Julius Thomas had a much better day blocking in the run, so he is out of my doghouse this week. I am still noticing some scheme issues where the play design allows a free runner at the ball carrier.
Zone blocking seemed to be more effective this week, and I didn't see a lot of the man concepts that were prevalent against the Cardinals. Both Vasquez and Franklin missed pull blocks, but both were consistent getting downhill into the second level on the Jets ILBs. Ronnie Hillman missed a couple cutback opportunities, but he is still hitting the hole decisively and appears to have better vision than Montee Ball.
LT Ryan Clady (#78): Clady had a rough outing and logged two holding penalties on the day with the Jets declining one. Clady was beat on a nice inside swim move by Jason Babin to give up a pressure in the third quarter. Ryan followed that up with a weak attempt at a backside cut block on the following play.
Ryan's lone bright spot in the game came on a nice down block with 11: 03 that sprung Hillman for 26 yards. Thank you for covering the ball, Bubba! I have to wonder where Clady's dominance has gone? Let's go, big man, the team needs you!
CH74's Grade: RB (=) PB (=) HD (=) LV (=) FT (=) PL/T () PNT (-)
LG Orlando Franklin (#74): Big O quietly had a nice game. He is still a little inconsistent when he pulls but managed to get a nice pull out on a screen play early in the first quarter. He was slow getting out on a power sweep and missed his target, but I love seeing Franklin get down hill on a LB!
Orlando did have a whiff at 1:54 in the fourth quarter and it looked like he was all but spent on the play. There have been a lot of rumblings about Franklin's move inside, but right now, he is the most consistent performer of the unit.
CH74's Grade: RB (=) PB (=) HD (=) LV (=) FT (=) PL/T (=) PNT (=)
C Manny Ramirez (#66): Manny has been getting beat up by the fans and PFF this week. Some of it is warranted. Like I mentioned earlier, Ramirez has been the unjustifiable fall guy for yet another flubbed snap. Manny, I absolve you of all sin in this instance, but you still had some issues.
Manny was fine up until that snap. After that, he was focused on getting the signal from Manning and his blocking suffered for it. On the following play, he gave up a sack on Manning. The play was a result of a well designed stunt ran by the DE which occupied Franklin, and a powerful move by Muhammad Wilkerson that caught Ramirez flat footed. Manny also logged a holding penalty to start the second quarter.
CH74's Grade: RB (=) PB (=) HD (=) LV (=) FT (-) PL/T (=) PNT (-)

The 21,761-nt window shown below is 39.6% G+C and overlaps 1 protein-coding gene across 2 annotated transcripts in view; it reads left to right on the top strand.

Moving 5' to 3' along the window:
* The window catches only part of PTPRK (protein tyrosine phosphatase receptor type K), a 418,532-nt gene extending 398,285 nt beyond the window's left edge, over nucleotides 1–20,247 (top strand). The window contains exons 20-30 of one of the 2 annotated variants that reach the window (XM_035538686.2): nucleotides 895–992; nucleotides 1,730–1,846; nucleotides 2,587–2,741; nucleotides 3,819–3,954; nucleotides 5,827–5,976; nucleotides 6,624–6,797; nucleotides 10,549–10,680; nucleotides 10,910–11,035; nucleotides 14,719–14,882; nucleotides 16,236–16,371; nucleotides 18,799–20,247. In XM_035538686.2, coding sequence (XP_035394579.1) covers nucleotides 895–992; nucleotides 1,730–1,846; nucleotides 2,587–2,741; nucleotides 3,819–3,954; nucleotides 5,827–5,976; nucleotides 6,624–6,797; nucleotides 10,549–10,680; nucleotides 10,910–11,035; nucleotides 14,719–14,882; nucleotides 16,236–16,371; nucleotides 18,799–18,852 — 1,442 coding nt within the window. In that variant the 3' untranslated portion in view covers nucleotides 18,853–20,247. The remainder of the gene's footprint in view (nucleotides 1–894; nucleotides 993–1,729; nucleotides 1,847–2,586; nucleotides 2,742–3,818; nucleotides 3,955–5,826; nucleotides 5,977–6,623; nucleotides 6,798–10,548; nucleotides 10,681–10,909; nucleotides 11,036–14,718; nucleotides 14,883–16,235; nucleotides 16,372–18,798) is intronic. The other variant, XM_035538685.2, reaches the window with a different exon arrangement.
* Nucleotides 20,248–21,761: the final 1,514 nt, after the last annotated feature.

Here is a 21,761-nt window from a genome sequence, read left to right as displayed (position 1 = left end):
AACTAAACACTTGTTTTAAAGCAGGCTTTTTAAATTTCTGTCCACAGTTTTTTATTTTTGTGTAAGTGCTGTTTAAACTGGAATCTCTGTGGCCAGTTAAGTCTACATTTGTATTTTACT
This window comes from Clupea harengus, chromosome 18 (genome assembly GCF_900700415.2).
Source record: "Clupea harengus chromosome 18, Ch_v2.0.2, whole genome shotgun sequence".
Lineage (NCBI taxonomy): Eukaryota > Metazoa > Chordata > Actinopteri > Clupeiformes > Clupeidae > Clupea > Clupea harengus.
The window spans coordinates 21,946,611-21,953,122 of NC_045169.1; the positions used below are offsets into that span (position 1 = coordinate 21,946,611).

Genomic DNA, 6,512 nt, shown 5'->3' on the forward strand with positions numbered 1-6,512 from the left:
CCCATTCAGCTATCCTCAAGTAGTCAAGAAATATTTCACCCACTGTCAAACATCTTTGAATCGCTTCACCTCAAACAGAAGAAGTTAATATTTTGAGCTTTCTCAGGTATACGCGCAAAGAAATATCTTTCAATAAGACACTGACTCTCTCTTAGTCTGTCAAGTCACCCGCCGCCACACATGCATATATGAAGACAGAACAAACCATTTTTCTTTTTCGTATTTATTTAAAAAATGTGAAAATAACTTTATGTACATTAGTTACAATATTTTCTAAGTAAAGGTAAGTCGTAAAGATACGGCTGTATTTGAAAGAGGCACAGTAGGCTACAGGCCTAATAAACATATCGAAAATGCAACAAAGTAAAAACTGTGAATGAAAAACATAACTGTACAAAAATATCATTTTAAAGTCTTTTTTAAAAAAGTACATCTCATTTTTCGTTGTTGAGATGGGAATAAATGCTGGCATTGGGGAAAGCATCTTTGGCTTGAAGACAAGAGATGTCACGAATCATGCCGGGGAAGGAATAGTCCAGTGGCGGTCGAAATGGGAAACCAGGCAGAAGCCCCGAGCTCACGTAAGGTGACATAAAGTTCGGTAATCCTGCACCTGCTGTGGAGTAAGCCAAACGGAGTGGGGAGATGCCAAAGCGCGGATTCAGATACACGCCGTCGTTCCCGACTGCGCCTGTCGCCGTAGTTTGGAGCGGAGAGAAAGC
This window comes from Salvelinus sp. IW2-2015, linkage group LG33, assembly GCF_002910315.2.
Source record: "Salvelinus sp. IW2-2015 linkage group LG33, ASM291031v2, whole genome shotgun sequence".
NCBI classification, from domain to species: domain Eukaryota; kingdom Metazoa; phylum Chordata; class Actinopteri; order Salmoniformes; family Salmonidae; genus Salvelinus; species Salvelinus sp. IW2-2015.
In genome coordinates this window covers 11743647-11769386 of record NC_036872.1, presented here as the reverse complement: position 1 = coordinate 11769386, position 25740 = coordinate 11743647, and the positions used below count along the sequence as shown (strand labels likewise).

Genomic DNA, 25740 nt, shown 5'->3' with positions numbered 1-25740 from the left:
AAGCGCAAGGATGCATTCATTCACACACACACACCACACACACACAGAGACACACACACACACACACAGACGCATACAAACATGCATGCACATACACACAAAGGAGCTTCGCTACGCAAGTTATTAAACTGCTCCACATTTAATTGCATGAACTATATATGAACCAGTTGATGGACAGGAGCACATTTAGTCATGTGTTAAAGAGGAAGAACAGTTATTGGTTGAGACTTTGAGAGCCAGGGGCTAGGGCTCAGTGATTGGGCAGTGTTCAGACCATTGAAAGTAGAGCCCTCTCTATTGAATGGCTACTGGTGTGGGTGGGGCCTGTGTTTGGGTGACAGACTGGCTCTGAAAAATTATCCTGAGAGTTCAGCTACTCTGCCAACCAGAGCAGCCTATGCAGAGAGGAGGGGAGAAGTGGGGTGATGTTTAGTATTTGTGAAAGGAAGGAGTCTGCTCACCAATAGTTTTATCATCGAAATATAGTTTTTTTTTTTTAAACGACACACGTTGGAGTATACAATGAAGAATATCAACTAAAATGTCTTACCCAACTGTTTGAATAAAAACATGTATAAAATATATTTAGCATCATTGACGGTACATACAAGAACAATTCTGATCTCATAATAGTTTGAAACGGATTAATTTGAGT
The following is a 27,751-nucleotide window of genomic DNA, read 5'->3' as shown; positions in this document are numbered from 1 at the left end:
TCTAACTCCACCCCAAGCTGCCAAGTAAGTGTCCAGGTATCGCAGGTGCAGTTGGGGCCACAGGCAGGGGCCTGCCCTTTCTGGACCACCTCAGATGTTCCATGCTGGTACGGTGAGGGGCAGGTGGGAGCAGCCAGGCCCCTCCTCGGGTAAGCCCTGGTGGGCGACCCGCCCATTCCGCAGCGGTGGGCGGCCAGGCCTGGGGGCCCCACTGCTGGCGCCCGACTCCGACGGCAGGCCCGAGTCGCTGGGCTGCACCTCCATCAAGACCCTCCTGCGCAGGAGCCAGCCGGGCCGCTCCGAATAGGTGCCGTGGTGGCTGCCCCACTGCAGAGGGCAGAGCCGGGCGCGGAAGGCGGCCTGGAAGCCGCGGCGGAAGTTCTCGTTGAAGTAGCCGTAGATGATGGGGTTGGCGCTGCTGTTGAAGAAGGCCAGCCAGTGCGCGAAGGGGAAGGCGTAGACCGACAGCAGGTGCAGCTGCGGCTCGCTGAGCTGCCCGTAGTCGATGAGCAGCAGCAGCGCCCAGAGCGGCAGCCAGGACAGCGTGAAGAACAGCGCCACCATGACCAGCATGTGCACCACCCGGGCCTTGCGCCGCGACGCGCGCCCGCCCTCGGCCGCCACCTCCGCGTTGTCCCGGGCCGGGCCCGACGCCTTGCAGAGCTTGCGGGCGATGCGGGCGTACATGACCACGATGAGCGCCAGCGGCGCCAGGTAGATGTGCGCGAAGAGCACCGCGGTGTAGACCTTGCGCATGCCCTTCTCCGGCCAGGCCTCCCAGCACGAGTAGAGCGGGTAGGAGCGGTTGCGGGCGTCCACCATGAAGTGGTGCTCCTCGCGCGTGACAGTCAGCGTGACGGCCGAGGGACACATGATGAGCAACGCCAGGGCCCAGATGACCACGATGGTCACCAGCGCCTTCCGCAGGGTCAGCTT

RT Louis Vasquez (#65): Louie played a decent game on Sunday, but he did miss badly on a trap block late in the first quarter. Vasquez bounced back and had a number of plays where he got downhill into the second level. Louie had a nice block into the second level with 8:44 left in the second quarter that allowed Hillman a nice pickup of eleven yards.
CH74's Grade: RB (+) PB (=) HD (=) LV (=) FT (=) PL/T (-) PNT (=)
RT Chris Clark (#75): Chris quietly had his best game of the season. He was the only player in the unit not to log a penalty on the day. Clark had a nice second level block on a LB with 4:16 left in the first quarter that allowed Hillman to go for 12 yards. Clark was beat by a strong inside move by Leger Douzable early in the second quarter. CHRIS, move your feet and maintain leverage, big fella, and build on that performance!
CH74's Grade: RB (=) PB (=) HD (=) LV (=) FT (=) PL/T () PNT (=)
EXT Paul Cornick (#71): I was able to get a better look at Cornick in this game. The one time the Broncos ran to Paul's side, Cornick was beat at the point of attack because he lost leverage and failed to move his feet. These game time snaps should help with Cornick's development though. Clark got his start back in the Tebow days playing the sixth man, but Cornick has a long way to go. He seems to still be relying on his brute strength. I am curious to see if Paul's technique can be polished with these limited reps.
CH74's Grade: RB (=) PB (=) HD (=) LV (-) FT (-) PL/T () PNT (=)
CH74's Coach-up of the Week
Alright guys, everybody in! We have to clean up the silly penalties. No more holding. Rely on your technique and move your damn feet! I better not see any more hands outside of the frame of the body!! Focus and watch the ball on the silent count. Don't flinch when they flinch, fire off on the ball and put a hat on someone. Now hit the showers, gents!!
What to look for against the Forty-Niners
I would like to see the Broncos build on their success running the ball against the Jets with a solid performance against another tough front seven. I doubt we'll see the same desperate tactics employed by Rex's defense. The Niner's secondary doesn't need the help.
Please clean up the schemes and quit letting free runners loose at our running-backs. Ronnie, keep running hard, and Juwan, maximize your reps.